Four Great Parenting Tips That Work For Me

Advice about parenting is everywhere. From the grandmotherly types who tell you your baby is not dressed warmly enough while you are waiting in line at the grocery store, to whichever Tiger or French Mom book is the parenting manual du jour. Or maybe you actively seek out advice via blogs, magazines or from other Mom at groups, schools or the playground. I know my circle of Mom friends have been utterly indispensable, helping me navigate through and survive the poop, teething, tears, bed-wetting, picky eating and tantrums over the years. Sharing our stories, offering a shoulder to cry on and a good belly laugh, ideally over alcoholic beverages, have helped a load too.

Sometimes, just when you think you’ve really nailed this Mom thing, along comes the front cover of TIME magazine asking are you “Mom enough?” Thanks so much TIME for making us even more insecure than we already were. (And by the way, if ever doubt your “Mom-enough-ness,” I recommend you read this great post by blogger Sharon DeVellis over at YummyMummyClub.)

For me, there have been parenting tips that have worked and some that have bombed. There are those that sound great in principle but just don’t fit my kids, our lifestyle or my threshold for yelling. I also find that the hardest part is remembering to actually use these tips, especially in the midst of a meltdown in Target or Friendly’s.

The following are four parenting tips that have worked for me — when I’ve remembered to use them. Some came from friends, some from my own Mom, some from parenting articles and blogs. They may or may not work for you. That’s your call. To each their own.

  • “When … then …”: Example: “when you finish [insert chore/request/food item] then you can [insert reward/positive outcome]. It’s essentially a form of tit for tat. You do for me, I’ll do for you. Works like a treat with my daughter. Especially if I offer to do a silly dance as the reward.
  • Pick your battles: An oldie but a goodie. Knowing when it’s worth digging in with your kid to make a point, or just letting it go for the sake of peace. Case in point when my three-year old once threw a wobbly over the T-shirt I had selected for her one day. I decided to stand my ground. That T-shirt or no T-shirt. She opted for the latter and so I sent her to preschool topless. Was I mean? Maybe. Did she learn who the boss was? Damn right. Does she still challenge me? Every day! Ah well.
  • Get on down: I can often be found yelling down the stairs, issuing commands from another room, negotiating peace treaties. But nothing works better I’ve found than getting down to your kid’s level, making eye contact, talking with and listening to them. It must be so much nicer for them than being shrieked at from a distance. It also helps you appreciate the view from their perspective, quite literally.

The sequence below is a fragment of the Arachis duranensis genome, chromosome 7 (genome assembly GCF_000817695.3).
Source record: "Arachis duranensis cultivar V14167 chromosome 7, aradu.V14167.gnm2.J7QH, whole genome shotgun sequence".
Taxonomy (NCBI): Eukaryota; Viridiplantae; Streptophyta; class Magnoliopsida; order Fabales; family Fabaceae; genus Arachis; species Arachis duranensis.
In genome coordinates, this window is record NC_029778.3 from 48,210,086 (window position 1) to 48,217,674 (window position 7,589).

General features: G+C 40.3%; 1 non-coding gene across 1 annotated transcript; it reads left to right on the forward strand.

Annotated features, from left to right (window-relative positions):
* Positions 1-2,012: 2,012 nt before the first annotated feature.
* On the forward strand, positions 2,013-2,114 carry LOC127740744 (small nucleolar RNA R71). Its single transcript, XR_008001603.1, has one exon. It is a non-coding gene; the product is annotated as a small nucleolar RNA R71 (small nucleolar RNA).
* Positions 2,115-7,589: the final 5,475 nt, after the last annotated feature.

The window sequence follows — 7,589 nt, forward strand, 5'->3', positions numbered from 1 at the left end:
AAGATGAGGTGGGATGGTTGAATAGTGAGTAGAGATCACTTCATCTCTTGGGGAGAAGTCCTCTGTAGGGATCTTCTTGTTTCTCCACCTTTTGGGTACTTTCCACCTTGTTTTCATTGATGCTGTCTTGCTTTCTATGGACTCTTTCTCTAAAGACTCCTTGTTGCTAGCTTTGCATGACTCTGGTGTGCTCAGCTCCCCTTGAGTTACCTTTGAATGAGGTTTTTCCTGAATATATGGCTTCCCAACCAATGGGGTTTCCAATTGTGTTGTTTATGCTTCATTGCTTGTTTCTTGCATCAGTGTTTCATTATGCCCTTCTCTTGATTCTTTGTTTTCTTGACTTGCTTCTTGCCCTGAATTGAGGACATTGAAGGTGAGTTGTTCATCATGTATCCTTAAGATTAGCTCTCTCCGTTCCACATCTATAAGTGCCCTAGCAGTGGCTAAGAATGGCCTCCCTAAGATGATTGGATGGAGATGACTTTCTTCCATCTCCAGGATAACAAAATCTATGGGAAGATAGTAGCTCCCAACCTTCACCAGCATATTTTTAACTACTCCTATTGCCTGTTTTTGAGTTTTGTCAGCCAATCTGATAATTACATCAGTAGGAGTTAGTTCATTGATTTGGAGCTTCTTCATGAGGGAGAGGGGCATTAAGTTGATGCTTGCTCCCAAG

• Collaborative consequences: This is a new one for me, but my seven-year old has bought into it (so far). When a recent infringement was discovered, I asked him what he thought the proper consequence should be. He proposed a thoughtful and reasonable “punishment” which resonated with him. I tweaked it a little and we were good to go.

What parenting tips have saved your sanity and kept everyone happy, nurtured and safe? You’re more than welcome to borrow mine, if you think they could help you and your family. Just keep paying it forward so that the Mom species survives.

Buckle Up!

A few days ago, I witnessed a car fly into the air in front of my eyes, spin over and come crashing down, not even a foot in front of my eyes. Debris was flying all around. The smell of burned rubber was thick and sickly. Time stood still.

I pulled over. Ran to the car, as did several other people. The deafening silence suddenly got louder, like someone somewhere turned the volume up. People appeared. 911 was dialed, Sirens. Firetrucks, police cars.

I gave my statement to a police officer and sat with a woman who had driven into the slow lane to avoid a tire in the middle lane, and had set off a chain reaction of cars swerving and hitting the black SUV, which then flew up and crashed down, before me.

That car had been innocently driving down the highway, going from A to B, minding its own business when, out of nowhere, everything was quite literally turned upside down. I cannot imagine the shock, the terror of the four passengers.

I watched as the firefighters used all kinds of equipment to free the people inside from the mangled remains of their car. I turned away as they were stretchered out.

What I could tell, though, was that they were alive and had been wearing seat belts. Undoubtedly, the seat belts and airbags had saved their lives.

Later that day, I read on a local news site that their injuries were not serious. Given the chaos that had unfolded in front of me, I was amazed but so hugely grateful these strangers were all alright.

You never know what’s going to hit you, folks. Buckle up. Always. Front and back.

Confessions of a Yo-Yo Exerciser

I love exercise.

I could sit and watch it all day.

If I had all day, that is. And given the choice, I’d rather be eating or sleeping than exercising. Admit it, you feel the same.